The fungicide carbendazim is a reproductive/developmental toxicant altering key events of spermatogenesis

This study aimed to better elucidate reproductive and possible hormonal effects of the fungicide carbendazim (CBZ) through a review of published toxicological studies as well as an evaluation of this fungicide in the Hershberger and uterotrophic assays, which are designed to detect in vivo effects of the sex hormones. The literature review indicates that CBZ induces reproductive and developmental toxicity through alteration of many key events which are important to spermatogenesis. The lower dose of CBZ (100 mg/kg) evaluated in the Hershberger test increased prostate weight compared to control group but did not alter the weight of other testosterone-dependent tissues. In the uterotrophic assay, CBZ did not induce an estrogenic or an antiestrogenic effect. In the literature, it has been reported that CBZ may: 1) alter the levels of various hormones (testosterone, LH, FSH, GnRH); 2) negatively influence testicular steroidogenesis; 3) have androgenic effects acting directly in the androgenic receptors and/or increasing the expression of androgen receptors. Despite the contradictory results reported by the different studies that investigated a possible endocrine mode of action of CBZ, it seems that this fungicide may influence the hypothalamus-pituitary-gonad axis in addition to being a testicular toxicant.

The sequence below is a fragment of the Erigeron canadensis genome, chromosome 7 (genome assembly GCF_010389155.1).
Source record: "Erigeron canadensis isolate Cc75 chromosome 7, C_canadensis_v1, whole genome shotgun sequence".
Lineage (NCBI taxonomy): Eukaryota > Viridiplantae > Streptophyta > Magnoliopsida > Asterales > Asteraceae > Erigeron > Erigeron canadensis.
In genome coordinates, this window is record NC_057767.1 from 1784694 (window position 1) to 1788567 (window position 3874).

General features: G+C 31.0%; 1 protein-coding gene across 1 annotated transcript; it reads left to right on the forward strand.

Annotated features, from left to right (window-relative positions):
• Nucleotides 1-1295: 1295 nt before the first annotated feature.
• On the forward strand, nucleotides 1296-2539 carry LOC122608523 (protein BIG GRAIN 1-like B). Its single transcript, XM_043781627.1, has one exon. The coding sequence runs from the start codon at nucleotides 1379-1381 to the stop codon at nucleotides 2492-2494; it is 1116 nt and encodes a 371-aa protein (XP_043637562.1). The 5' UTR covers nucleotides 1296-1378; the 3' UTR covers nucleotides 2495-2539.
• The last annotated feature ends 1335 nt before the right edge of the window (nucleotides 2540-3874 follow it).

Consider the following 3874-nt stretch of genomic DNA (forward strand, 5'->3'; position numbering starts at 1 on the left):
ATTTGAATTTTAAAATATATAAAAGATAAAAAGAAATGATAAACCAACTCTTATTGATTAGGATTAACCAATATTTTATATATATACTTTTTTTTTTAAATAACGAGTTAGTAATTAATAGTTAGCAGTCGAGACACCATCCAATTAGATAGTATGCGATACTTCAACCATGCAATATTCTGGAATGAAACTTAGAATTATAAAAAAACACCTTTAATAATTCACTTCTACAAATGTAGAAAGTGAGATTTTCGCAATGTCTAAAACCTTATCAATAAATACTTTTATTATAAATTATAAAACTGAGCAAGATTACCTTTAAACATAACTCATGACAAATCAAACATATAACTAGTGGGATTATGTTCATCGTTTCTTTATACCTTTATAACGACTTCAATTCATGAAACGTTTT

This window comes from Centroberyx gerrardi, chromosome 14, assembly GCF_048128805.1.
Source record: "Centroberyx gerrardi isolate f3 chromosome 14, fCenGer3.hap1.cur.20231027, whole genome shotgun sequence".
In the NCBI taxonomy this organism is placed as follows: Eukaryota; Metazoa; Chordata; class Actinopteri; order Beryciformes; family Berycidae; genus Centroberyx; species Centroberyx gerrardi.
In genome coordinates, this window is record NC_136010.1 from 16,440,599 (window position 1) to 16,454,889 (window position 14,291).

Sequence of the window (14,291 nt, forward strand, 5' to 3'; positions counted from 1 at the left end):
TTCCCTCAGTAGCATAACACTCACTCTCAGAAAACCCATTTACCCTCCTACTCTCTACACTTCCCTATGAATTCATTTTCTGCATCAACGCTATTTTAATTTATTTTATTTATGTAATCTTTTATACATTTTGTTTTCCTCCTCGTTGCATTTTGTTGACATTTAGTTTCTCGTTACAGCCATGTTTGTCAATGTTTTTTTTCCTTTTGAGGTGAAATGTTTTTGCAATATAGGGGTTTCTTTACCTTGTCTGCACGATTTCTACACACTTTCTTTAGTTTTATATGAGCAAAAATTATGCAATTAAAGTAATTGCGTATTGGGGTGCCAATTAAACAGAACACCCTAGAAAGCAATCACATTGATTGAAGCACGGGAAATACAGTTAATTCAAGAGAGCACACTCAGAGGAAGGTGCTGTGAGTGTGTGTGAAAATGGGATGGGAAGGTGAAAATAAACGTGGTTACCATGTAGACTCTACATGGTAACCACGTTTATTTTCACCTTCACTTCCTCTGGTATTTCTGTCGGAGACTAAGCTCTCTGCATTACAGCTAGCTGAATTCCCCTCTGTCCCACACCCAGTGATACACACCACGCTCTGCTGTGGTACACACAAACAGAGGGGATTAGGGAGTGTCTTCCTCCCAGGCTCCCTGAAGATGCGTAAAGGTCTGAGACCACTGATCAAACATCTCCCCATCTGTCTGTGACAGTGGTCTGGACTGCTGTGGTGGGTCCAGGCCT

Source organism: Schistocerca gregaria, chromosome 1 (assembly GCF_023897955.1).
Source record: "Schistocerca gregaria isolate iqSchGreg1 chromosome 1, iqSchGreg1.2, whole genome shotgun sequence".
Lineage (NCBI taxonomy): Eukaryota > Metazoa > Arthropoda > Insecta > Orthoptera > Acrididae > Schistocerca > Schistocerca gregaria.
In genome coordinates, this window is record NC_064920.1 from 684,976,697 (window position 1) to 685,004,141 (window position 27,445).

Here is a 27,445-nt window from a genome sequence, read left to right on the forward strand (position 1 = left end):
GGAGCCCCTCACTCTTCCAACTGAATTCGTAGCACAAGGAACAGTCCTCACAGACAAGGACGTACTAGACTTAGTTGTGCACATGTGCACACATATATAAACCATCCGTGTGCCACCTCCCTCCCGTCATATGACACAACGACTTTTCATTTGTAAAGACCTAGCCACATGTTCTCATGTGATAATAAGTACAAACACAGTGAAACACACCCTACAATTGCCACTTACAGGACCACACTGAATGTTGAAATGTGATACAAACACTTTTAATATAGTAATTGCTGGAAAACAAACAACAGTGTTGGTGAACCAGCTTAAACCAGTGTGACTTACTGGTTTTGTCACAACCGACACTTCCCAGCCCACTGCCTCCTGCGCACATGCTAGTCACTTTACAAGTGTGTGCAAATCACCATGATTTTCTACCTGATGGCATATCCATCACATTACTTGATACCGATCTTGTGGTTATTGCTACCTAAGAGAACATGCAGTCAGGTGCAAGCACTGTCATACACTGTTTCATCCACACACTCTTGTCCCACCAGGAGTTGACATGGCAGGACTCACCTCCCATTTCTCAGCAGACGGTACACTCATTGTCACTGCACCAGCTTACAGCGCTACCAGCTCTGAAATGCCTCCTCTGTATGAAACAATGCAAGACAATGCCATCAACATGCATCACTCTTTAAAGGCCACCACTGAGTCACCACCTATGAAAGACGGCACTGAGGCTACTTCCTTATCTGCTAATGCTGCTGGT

Elkiane Macedo Rama, Simone Bortolan, Milene Leivas Vieira, Daniela Cristina Ceccatto Gerardin, Estefania Gastaldello Moreira
Regulatory Toxicology and Pharmacology, Available online 24 May 2014, In Press, Accepted Manuscript